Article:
Unfortunately the Annapurna Circuit is no longer the 300 mile roadless Tea House Trek it once was. A dirt road has made its was up the Kali GandakI River Valley all the way to the foot of the pass. This obviously detracts from the allure of this section and most trekkers hop on a Jeep or hike a little further to the town of Jomosom were a small airport has daily flights to Pokhara. We opted not to use the any of the buses, jeeps or planes and chose to put in two really long days and knock this section out on foot. Before we knew it we had lost almost all of the elevation we had gained and were turning off the road to a 6,000foot climb to Gorepani and the well known look out, Poon hill. Instead of torturing ourselves we made the climb in two short days.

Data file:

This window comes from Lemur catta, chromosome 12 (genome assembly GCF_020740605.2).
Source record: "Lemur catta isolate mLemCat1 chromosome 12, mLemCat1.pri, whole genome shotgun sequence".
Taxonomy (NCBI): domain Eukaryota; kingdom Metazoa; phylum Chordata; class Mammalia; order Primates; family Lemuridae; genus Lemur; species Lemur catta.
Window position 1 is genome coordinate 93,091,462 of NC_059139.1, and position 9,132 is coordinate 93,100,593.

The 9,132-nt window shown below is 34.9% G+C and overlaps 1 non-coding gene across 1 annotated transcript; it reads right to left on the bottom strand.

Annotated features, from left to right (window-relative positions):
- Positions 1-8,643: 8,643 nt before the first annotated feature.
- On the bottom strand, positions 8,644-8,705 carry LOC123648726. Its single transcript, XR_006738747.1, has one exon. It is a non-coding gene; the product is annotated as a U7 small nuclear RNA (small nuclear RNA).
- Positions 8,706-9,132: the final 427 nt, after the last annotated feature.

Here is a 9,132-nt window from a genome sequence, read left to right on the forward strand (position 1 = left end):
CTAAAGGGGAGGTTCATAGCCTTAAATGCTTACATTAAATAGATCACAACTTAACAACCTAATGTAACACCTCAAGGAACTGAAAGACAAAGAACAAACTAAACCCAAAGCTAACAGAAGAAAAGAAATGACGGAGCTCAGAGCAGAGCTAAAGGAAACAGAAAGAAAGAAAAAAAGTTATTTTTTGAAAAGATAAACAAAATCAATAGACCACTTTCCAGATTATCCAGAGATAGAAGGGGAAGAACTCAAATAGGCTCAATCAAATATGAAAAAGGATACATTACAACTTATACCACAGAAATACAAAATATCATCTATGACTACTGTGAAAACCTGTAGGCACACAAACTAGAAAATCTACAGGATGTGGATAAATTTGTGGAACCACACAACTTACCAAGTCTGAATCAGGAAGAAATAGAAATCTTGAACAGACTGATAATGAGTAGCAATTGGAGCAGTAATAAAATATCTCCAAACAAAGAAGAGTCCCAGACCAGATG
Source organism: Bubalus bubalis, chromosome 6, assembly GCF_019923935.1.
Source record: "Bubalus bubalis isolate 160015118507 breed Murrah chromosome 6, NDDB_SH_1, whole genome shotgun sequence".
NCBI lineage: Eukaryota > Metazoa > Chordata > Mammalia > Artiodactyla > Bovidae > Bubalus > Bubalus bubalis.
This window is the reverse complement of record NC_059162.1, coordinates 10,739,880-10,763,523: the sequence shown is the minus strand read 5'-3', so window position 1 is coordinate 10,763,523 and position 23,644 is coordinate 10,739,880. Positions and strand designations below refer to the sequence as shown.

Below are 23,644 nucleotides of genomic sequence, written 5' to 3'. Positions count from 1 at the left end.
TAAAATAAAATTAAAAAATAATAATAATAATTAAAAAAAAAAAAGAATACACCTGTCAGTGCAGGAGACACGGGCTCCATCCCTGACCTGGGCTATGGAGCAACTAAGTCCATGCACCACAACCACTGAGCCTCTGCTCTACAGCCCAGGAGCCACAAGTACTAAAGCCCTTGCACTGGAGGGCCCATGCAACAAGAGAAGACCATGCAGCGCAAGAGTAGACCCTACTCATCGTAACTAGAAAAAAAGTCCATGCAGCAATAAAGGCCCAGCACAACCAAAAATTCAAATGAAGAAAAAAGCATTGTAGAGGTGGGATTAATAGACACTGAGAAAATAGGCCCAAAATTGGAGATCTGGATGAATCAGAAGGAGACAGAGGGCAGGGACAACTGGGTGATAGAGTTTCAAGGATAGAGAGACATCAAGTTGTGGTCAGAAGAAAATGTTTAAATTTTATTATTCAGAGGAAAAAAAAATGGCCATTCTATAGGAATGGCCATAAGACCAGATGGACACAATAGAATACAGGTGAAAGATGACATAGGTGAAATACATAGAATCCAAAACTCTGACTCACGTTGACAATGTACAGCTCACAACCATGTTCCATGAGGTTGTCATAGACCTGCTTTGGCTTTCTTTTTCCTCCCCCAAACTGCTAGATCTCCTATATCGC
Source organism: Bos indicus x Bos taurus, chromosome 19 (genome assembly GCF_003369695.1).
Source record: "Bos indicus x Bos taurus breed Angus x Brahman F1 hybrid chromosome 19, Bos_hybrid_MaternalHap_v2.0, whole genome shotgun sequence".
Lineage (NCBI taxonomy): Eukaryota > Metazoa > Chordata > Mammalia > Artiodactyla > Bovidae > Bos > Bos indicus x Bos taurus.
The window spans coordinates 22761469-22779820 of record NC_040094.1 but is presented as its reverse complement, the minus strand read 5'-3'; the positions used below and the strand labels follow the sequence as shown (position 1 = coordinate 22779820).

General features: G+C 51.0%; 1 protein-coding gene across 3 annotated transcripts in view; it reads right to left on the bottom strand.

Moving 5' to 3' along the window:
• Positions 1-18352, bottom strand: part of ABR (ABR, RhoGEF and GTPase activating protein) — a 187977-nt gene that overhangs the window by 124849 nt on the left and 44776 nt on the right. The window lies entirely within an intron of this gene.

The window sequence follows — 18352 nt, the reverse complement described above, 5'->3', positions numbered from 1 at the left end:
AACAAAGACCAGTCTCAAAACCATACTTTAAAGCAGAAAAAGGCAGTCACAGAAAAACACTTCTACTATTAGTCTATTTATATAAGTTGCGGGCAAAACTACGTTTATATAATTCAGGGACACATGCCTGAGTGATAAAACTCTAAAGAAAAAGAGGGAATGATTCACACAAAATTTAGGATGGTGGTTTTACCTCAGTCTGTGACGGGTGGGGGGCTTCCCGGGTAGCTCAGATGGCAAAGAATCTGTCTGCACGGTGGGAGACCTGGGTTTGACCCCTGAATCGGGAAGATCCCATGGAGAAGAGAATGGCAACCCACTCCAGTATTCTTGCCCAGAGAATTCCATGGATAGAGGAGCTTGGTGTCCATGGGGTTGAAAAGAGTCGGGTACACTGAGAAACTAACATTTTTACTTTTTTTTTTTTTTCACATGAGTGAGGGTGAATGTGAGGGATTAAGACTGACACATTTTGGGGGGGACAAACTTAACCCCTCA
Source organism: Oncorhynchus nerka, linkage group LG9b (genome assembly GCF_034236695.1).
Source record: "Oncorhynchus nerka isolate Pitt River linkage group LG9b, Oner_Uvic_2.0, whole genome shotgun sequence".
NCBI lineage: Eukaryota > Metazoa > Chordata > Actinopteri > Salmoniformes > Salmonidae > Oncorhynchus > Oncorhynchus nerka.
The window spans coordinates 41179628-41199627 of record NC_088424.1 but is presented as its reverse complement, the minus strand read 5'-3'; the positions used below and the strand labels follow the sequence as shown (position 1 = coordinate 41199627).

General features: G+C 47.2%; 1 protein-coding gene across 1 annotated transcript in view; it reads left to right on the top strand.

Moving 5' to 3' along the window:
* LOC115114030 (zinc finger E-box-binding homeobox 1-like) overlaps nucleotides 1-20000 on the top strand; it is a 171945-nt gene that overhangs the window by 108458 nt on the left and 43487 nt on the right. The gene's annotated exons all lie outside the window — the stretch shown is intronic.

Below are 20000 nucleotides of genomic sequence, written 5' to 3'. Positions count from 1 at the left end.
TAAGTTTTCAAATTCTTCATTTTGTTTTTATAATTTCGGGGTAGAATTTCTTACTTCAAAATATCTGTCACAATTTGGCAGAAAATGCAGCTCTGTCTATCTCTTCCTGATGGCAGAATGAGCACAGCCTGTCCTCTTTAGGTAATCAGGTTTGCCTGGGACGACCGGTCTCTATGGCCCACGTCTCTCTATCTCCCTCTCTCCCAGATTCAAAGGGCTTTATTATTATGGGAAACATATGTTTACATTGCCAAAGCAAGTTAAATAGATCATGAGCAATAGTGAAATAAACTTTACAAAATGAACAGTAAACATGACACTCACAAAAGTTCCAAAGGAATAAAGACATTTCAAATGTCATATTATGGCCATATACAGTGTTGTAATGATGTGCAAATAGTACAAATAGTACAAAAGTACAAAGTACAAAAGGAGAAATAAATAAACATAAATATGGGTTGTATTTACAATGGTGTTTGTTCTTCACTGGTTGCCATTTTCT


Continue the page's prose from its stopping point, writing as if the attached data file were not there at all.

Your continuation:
The road works its way down valley.
White washed walls Of Marpha
Meggy had a little … Kid(baby goat)
Lookout Village of Sikha were we split the climb to Ghorapani.
Would you believe me if I told you this picture was not posed? It is not! It had rained all afternoon and the sky cleared to an incredible view from Ghorapani
Blowing Snow and Clouds hide in the lee of the mighty Machhapuchhre

The next day would be our longest and most painful. I was on the trail at 4:45 to make a side trip up Poon Hill for the obligatory sunrise on Dhaulagiri. This is the crowning point of a short trek that can be done in 3-5 days so I was not alone. It was well worth it when the sun started to light up the mountains but I had no idea of what laid ahead of me that afternoon.

Poon Hill Sunrise
Poon Hill Panoramic